Two Data Points on the Election

by Marc Hedlund

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There's an excellent poll tracking site, Electoral Vote Predictor 2004, to which friends of widely varying political beliefs have referred me. It is great to see a site like this aggregating and analyzing information from all the pollsters. Since many media outlets sponsor their own polls, they often don't take this approach. Good job, Internet!

As a Kerry supporter, I noticed two interesting things in the poll results:

  1. Many of my friends who support Bush say that the key issue for them is terrorism, and which candidate can best address it as a threat to the nation. It's interesting to me that the three locations attacked on 9/11 (New York, Washington, D.C., and Pennsylvania) are all supporting Kerry. D.C., which has had an incredible onslaught of horrific, terrorist or terrifying events over the past four years (the Pentagon attack, anthrax and contamination of Senate offices, the sniper shootings), is far and away the strongest region supporting Kerry, with 78% in his favor. The people who have been most directly threatened by terrorism are voting for John Kerry.

  2. As many others have noted, it's astonishing how closely this year's poll results mirror those from the 2000 election. See, for instance, this CNN article from October of 2000. George W. Bush has, I imagine we all would agree, been one of the most forceful presidents in recent years, pushing his agenda and advancing the causes in which he believes. Certainly that resoluteness did not come through during the 2000 campaign -- if anything, Bush seemed uninformed about international affairs, not driven by them. While I personally disagree with his goals, it is notable how aggressively he and his administration have pursued them. Given that, I find it astonishing that after four years, the net gain of support for Bush is 0. Wouldn't you think that a leader who sets clear goals and persuades or coerces opponents to support them would gain at least the respect of people who appreciate that character of leadership?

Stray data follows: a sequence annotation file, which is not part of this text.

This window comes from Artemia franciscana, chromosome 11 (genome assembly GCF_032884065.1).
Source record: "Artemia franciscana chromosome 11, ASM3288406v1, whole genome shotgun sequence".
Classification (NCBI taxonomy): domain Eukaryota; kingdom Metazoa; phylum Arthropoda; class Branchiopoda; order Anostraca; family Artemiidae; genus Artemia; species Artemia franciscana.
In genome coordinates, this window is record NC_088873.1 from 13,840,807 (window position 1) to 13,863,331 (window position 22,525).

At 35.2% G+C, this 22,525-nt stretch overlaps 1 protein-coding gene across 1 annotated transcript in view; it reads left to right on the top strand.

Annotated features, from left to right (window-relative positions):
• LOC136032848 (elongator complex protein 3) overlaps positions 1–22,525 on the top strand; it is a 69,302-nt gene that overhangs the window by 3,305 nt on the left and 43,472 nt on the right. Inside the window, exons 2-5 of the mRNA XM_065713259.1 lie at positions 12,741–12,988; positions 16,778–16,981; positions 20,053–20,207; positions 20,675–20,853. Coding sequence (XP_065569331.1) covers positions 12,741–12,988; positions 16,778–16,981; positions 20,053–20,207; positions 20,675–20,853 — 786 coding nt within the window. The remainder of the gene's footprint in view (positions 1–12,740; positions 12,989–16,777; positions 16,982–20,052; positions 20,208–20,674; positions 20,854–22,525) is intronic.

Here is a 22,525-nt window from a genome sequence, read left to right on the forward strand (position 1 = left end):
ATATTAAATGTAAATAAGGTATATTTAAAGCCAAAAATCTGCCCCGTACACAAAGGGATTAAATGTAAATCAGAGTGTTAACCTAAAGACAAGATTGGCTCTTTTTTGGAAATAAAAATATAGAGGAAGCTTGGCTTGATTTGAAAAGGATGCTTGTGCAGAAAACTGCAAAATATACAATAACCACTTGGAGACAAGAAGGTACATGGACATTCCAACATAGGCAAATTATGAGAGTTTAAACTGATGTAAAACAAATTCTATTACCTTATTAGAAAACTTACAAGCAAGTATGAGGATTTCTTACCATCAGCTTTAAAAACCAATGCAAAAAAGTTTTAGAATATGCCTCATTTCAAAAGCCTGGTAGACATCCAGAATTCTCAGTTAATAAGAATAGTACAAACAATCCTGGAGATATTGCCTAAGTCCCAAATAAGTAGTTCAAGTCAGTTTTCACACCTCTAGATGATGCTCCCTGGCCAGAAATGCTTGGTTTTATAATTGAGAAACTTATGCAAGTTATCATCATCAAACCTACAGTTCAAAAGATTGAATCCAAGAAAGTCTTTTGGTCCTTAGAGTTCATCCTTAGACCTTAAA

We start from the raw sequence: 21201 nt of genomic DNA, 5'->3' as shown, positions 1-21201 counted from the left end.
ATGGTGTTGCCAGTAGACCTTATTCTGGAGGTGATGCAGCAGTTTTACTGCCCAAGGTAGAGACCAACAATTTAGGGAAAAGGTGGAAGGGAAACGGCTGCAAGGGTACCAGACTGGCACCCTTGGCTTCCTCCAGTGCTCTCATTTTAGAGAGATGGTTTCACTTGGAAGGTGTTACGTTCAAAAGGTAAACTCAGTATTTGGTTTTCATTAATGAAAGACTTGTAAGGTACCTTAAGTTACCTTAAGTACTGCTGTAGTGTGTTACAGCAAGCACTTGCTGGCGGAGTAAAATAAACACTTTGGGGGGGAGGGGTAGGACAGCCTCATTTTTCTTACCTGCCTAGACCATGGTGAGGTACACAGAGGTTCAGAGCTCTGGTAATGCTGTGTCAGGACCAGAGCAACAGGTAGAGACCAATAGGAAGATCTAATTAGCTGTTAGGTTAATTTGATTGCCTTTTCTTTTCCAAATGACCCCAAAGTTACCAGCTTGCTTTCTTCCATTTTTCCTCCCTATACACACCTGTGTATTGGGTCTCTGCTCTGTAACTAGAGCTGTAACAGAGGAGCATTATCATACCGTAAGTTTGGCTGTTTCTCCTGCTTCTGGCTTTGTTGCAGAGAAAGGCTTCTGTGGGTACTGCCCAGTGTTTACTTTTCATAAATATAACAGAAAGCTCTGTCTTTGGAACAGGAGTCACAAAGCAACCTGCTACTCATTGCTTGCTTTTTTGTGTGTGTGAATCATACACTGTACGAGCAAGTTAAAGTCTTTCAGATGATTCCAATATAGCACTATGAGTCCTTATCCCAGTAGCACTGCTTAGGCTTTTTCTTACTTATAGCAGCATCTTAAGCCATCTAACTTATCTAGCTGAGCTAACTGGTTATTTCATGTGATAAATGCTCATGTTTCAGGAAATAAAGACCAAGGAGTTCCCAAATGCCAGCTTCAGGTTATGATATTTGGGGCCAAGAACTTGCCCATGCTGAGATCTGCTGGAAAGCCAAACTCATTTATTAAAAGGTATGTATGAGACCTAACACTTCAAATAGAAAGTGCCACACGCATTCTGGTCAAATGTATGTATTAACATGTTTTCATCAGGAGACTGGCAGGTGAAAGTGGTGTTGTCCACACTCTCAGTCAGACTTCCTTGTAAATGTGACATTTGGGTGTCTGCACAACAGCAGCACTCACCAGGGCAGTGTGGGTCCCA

Consider the parallel of San Francisco Mayor Gavin Newsom. His election over Green Party candidate Matt Gonzalez was nearly as narrow as Bush's over Gore. Yet by pursuing marriage rights for gay Americans, Newsom has won over a huge number of former Gonzalez supporters: his approval rating went from 62% at the election to 85% this summer. Why hasn't the same happened for Bush? Bush's approval rating went up after 9/11, but has spiked much more on external events than on the "forceful" actions he has chosen to take.

Of course polls are a mirror as much as a projection. I see in them what I hope for next Tuesday, that John Kerry will be elected. You might well see something else. I'm glad, though, to have a resource to help see through the typical news headlines.